You said, "Not really. The P2s were pretty much done, S had already ACED them, by curing every patient. I think more interesting may be that there never really was a P3, as such."
While the first part of your statement is true, the last part isn't. You probably got the last part about Sovaldi never really having a Phase 3 from Holdencf. A few months back he wrote,
"(GILD) Pharmasset still collecting data in its P3 trial. They received marketing labeling approval after P2. For an unmet medical need with a statistically robust P2 data set don't need P3. ARWR currently enrolling and treating or have treated 350 patients. That number will increase as P2 progresses and is more than enough to secure an FDA labeling approval. Can start marketing with stated commitment to conduct post-marketing P3 as the drug rolls out...."
But the fact is GILD's Sovaldi was only approved after four (4) Phase 3 trials. Holden often shoots from the hip. He is prone to making grand claims that are factually wrong.
In prior posts you have stated that the FDA wants to discourage early stage trials taking place in the US. Assuming I am restating you accurately, please tell me where the FDA has made such an assertion. I ask because I haven't been able to confirm same and it seems counter-intuitive to me.
What was it about Steve's post that you are responding to?
Do you think Steve was repeating ALNY's current HBV line because he is hopelessly naive, a shill for ALNY, or do you think perhaps he is simply trying to correct the widespread view on this message board that ALNY's HBV program is for all intents and purposes dead in the water?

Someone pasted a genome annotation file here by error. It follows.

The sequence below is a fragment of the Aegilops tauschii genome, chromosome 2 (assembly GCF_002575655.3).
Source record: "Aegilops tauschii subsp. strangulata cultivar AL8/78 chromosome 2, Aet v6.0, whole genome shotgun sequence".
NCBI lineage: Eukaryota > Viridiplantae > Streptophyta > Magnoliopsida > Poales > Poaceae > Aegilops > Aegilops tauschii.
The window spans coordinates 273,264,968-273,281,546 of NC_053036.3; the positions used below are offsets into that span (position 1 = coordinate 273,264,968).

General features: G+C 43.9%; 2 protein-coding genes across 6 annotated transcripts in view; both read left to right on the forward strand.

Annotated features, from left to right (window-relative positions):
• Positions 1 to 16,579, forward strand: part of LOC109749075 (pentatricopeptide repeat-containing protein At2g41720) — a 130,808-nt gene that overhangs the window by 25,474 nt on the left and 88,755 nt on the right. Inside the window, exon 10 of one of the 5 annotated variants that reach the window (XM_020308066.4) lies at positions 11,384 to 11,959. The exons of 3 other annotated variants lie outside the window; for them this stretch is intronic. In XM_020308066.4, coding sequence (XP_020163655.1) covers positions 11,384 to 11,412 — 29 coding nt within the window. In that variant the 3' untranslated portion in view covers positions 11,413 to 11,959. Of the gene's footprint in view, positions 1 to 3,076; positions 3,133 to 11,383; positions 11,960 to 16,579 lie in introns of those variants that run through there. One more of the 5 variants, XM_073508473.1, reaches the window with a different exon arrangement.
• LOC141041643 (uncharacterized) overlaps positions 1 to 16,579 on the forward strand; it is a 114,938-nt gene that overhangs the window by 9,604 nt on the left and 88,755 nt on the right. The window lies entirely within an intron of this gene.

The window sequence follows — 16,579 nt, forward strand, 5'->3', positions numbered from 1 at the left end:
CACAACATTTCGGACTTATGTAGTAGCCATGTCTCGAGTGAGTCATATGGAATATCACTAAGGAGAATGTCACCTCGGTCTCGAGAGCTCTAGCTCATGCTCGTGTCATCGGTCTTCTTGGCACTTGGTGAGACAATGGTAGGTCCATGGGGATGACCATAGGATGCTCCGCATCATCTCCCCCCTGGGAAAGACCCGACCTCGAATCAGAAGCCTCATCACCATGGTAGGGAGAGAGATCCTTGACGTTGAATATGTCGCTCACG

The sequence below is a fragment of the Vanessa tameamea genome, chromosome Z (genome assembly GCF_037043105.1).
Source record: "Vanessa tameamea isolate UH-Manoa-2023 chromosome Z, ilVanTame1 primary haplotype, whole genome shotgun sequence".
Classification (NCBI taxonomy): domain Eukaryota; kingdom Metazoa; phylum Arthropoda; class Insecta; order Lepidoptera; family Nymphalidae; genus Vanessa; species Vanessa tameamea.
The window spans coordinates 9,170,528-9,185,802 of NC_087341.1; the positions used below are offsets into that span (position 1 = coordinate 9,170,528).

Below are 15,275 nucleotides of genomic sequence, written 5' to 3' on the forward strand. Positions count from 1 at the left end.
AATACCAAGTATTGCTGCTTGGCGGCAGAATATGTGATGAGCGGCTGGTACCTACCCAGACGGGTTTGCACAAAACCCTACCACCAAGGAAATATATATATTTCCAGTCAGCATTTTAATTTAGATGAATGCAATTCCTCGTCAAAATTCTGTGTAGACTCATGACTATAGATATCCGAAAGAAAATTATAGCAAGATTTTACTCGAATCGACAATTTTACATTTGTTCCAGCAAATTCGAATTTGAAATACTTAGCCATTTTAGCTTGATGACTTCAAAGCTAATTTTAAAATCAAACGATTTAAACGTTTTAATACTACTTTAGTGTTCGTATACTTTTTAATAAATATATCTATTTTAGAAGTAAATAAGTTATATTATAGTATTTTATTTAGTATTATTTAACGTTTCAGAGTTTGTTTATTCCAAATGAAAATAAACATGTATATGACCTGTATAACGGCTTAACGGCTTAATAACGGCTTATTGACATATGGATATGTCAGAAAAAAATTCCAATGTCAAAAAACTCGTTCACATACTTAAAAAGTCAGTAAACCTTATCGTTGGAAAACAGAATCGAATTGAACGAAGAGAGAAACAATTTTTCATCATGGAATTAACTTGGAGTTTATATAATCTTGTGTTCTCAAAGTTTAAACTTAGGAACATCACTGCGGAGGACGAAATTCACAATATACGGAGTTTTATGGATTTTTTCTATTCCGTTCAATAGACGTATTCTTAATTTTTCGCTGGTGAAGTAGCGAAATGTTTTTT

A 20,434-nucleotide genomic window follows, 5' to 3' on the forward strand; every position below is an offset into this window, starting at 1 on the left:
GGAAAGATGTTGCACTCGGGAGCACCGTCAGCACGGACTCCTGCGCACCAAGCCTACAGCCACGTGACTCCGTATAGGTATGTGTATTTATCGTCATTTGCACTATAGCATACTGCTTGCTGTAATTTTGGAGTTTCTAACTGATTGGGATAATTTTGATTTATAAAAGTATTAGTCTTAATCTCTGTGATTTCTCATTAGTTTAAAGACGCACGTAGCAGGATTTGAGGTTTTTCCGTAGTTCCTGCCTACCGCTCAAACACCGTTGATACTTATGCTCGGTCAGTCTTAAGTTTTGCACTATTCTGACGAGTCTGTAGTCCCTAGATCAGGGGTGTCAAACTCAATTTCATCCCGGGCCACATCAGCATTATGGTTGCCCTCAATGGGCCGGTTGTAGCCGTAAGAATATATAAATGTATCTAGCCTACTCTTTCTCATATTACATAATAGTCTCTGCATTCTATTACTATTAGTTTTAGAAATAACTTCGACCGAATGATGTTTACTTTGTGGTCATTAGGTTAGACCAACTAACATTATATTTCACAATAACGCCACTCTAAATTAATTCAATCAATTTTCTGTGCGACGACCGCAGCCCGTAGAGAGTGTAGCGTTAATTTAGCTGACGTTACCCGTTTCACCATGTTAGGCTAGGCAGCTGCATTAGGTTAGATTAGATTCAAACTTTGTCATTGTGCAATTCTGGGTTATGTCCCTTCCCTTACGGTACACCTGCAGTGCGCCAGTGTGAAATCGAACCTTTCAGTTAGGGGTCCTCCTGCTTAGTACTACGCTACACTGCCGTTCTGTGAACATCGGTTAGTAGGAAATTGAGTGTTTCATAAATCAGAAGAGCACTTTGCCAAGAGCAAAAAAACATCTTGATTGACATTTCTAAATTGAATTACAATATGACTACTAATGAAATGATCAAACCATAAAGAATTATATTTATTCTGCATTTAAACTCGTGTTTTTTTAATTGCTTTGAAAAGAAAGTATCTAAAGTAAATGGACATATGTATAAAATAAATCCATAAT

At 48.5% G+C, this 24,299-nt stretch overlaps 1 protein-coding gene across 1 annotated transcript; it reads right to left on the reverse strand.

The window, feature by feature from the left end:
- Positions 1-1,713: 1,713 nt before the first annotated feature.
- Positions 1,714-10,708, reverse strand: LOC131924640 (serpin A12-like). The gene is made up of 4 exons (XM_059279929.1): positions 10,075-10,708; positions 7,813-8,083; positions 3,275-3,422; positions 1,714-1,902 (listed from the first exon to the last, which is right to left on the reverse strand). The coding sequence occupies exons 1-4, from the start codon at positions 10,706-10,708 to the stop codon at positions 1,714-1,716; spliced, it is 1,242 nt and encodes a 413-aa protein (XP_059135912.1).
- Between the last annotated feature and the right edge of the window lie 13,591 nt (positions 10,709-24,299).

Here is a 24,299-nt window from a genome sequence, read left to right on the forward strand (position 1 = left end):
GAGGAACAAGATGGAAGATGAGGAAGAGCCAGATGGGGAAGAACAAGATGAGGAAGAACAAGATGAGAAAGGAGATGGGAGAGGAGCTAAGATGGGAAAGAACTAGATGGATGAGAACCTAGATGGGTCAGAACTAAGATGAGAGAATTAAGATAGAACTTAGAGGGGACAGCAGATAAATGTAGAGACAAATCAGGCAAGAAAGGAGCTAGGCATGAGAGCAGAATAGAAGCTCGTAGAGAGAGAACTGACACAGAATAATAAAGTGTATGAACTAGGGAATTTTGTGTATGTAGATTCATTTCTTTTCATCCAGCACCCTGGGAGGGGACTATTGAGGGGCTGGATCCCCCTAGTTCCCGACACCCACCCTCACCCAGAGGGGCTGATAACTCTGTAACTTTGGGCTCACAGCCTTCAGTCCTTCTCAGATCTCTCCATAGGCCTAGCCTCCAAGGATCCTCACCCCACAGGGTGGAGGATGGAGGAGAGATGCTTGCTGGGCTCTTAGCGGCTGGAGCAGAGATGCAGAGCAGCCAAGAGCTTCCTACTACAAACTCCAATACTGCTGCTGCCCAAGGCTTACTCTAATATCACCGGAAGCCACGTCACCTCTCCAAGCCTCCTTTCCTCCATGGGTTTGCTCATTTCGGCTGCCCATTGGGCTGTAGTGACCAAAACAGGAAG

Personally, I think Steve is responding to the latter, but since I respect your opinion, perhaps I am overlooking something that resulted in your post.
You said, "They have not announced one single cancer drug candidate and I hope they stay the hell away from cancer until they have picked off some of the easier RNAi targets where it can be seen more clearly that knocking down a gene will have a clinical benefit. Viruses and genetic defects are just fine for now.Cancer is ten times more complex and difficult to handle, and it costs 10 times more money to work on than AAT or even cHBV. Beware the fight against cancer before ARWR has a $1 to $2 billion warchest."
I agree with 100%. Great post. Maybe your best. Too much is being read into ARWR's RCC poster in terms of predicting future success based on mouse models.